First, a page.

A lot or a little?
The parents' guide to what's in this movie.
What parents need to know
Parents need to know that Pope Francis: A Man of His Word is a documentary directed by Wim Wenders that features explanations from the pontiff about his thinking on several topics, including poverty, the environment, and the refugee crisis. While there's no sex, strong language, or drug use in the film, it does have images of real-world suffering that might upset younger/more sensitive viewers, including some of the Holocaust, very sick children in a hospital, and extreme poverty. Although he's the leader of the Catholic Church, Pope Francis' statements in the film aren't dogmatic in a religious sense; in fact, much of what he preaches is tolerance and inclusion -- including of other faiths. Some of the pope's words are translated into English as he speaks, while others are subtitled, making it easier to follow for kids who are old enough to read.
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What's the story?
POPE FRANCIS: A MAN OF HIS WORD is a fond take on the 266th sovereign of the Vatican City State. Previously known as Jorge Mario Bergoglio, the first pope from the Americas and the Southern Hemisphere makes his case in direct-address statements to the camera that accompany footage of him on visits to key locations around the world. He visits the poor, the sick, typhoon victims, the U.N., and the U.S. Congress. He speaks at length about several of his driving issues, including poverty, the environment, tolerance of other beliefs (including atheism), and the current refugee crisis.
Is it any good?
Pope Francis is a fascinating subject and an engaging speaker, but the film's lack of context slightly dims the brightness of its star. It's understandable that the documentary wouldn't seek to raise him up by lowering those who came before him; it seems unlikely that Francis himself would approve of that approach, and Vatican Media is a partner in Pope Francis: A Man of His Word. However, one of the primary threads of his tapestry is how he has broken from the Church's previous teachings in important areas. This is a pope who embraces science and other faiths, who has statistics at the ready to back his views, who isn't shy about sometimes urging political action. The only one of his "maverick" positions that's given significant time is his rejection of the luxuries of his office and criticism of any church's preoccupation with wealth. That's fortunate, as it seems to be a central theme of his St. Francis of Assisi-inspired life. Beyond that, though, there's not really any background. Bergoglio is shown addressing a crowd in 1999, but there's no other pre-pope footage of him, no interviews with those who knew him before, no commentary from him on his life before the clergy. So though we gain some intellectual insight into his strongly humanistic (rather than dogmatic) views, we're kept at arm's length from the man himself. While that approach allows admiration of his intelligence and conviction, it prohibits a deeper connection.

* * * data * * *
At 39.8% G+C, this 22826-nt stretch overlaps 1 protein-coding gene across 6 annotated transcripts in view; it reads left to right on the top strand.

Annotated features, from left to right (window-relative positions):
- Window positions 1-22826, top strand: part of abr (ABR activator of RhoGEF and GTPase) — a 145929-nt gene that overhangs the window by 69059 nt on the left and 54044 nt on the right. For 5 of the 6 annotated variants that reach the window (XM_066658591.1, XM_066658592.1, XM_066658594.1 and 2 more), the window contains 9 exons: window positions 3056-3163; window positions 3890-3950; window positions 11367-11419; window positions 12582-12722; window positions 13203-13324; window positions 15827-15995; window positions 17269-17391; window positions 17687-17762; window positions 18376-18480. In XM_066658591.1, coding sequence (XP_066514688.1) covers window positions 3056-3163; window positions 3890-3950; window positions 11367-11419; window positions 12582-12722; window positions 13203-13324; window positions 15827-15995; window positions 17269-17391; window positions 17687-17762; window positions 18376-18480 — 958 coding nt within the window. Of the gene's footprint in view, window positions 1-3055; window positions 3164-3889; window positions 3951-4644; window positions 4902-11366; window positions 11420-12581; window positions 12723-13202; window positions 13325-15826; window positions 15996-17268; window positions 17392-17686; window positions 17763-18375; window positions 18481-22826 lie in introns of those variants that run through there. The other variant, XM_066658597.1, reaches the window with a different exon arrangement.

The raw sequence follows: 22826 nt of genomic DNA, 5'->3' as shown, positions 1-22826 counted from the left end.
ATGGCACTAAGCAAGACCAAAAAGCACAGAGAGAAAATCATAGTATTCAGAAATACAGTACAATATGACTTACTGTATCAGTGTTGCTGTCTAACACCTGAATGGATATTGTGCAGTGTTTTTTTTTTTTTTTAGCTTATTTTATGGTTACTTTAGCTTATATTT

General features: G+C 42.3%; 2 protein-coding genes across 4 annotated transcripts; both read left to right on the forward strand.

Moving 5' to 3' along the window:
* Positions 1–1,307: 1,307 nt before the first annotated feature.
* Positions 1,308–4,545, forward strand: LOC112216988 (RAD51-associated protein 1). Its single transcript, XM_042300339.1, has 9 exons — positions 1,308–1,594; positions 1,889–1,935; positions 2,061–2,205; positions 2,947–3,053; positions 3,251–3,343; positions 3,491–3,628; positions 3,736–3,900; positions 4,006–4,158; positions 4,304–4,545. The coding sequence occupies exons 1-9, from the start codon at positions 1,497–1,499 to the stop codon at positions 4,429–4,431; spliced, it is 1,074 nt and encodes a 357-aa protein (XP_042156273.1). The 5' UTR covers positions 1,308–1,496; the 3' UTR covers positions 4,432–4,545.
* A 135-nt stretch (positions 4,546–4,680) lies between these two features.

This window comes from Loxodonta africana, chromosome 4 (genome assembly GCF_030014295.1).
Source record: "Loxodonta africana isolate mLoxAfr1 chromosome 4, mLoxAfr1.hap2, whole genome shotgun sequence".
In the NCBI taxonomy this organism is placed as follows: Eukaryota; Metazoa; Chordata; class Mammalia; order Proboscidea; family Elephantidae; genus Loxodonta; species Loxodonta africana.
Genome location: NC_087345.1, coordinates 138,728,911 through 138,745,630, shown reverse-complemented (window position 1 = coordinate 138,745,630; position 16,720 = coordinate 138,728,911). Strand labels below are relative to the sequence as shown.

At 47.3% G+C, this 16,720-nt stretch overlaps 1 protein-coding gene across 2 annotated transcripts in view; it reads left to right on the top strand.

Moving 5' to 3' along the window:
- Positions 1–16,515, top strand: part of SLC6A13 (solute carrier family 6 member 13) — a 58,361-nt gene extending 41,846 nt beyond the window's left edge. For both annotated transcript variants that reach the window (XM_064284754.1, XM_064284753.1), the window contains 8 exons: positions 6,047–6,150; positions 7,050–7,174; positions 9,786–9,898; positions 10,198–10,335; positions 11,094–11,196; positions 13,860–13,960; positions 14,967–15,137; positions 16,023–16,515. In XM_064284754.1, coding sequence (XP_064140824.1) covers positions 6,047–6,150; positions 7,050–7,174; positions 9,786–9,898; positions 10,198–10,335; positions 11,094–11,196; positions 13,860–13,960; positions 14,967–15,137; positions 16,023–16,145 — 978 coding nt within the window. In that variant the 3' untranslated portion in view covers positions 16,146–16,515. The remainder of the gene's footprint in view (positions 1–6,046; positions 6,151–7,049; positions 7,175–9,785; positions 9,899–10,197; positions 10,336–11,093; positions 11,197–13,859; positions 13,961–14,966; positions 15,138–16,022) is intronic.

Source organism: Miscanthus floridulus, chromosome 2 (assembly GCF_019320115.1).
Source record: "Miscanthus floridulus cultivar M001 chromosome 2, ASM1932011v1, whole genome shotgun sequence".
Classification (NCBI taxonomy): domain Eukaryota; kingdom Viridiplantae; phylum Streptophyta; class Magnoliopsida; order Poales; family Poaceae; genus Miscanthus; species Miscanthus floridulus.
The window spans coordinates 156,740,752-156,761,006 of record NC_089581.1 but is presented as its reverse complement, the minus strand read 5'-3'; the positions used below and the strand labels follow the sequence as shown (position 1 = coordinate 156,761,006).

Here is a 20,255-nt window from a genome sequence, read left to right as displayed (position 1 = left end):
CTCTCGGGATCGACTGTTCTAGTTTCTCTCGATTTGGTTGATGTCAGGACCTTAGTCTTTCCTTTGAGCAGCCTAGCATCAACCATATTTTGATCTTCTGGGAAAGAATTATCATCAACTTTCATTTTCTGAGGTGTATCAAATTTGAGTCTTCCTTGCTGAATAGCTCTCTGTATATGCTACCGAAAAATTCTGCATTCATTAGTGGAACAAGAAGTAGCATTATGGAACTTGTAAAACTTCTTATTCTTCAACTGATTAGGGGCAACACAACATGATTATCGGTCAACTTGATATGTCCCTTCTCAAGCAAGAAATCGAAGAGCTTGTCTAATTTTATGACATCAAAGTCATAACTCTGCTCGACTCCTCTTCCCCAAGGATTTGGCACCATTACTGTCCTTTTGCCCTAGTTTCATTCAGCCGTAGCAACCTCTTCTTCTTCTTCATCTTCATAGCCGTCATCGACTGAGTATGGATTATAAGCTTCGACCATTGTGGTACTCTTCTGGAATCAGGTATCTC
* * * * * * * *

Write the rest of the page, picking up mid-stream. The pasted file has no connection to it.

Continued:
Director Wim Wenders, perhaps best known for intimate narrative films such as Paris, Texas and Wings of Desire, has also made highly praised documentaries such as Buena Vista Social Club. Here, he's perhaps too much in reverence of his subject, as demonstrated by his narration. That lack of journalistic rigor makes the film less compelling than it could have been. What emerges is an incomplete portrait that feels a bit too friendly and scrubbed but does offer viewers some up-close time with one of the most powerfully humanistic figures of our day.
Talk to your kids about ...
Families can talk about how the media typically portrays religion. What do you expect when you see a religious figure in a film? Are there certain attitudes you expect? Is Pope Francis, as depicted here, in line with those expectations? Why or why not?
What, if anything, did the pope say in Pope Francis: A Man of His Word that surprised you or made you think?
Does the documentary have a point of view? That is, does the filmmaker seem to have opinions about Pope Francis and his beliefs? Is that OK? Are documentaries obliged to be objective?
Do you know anything about the popes who preceded Pope Francis? If so, does he seem different to you? Why or how? Do you think it's significant that he's the first to take the name "Francis"?
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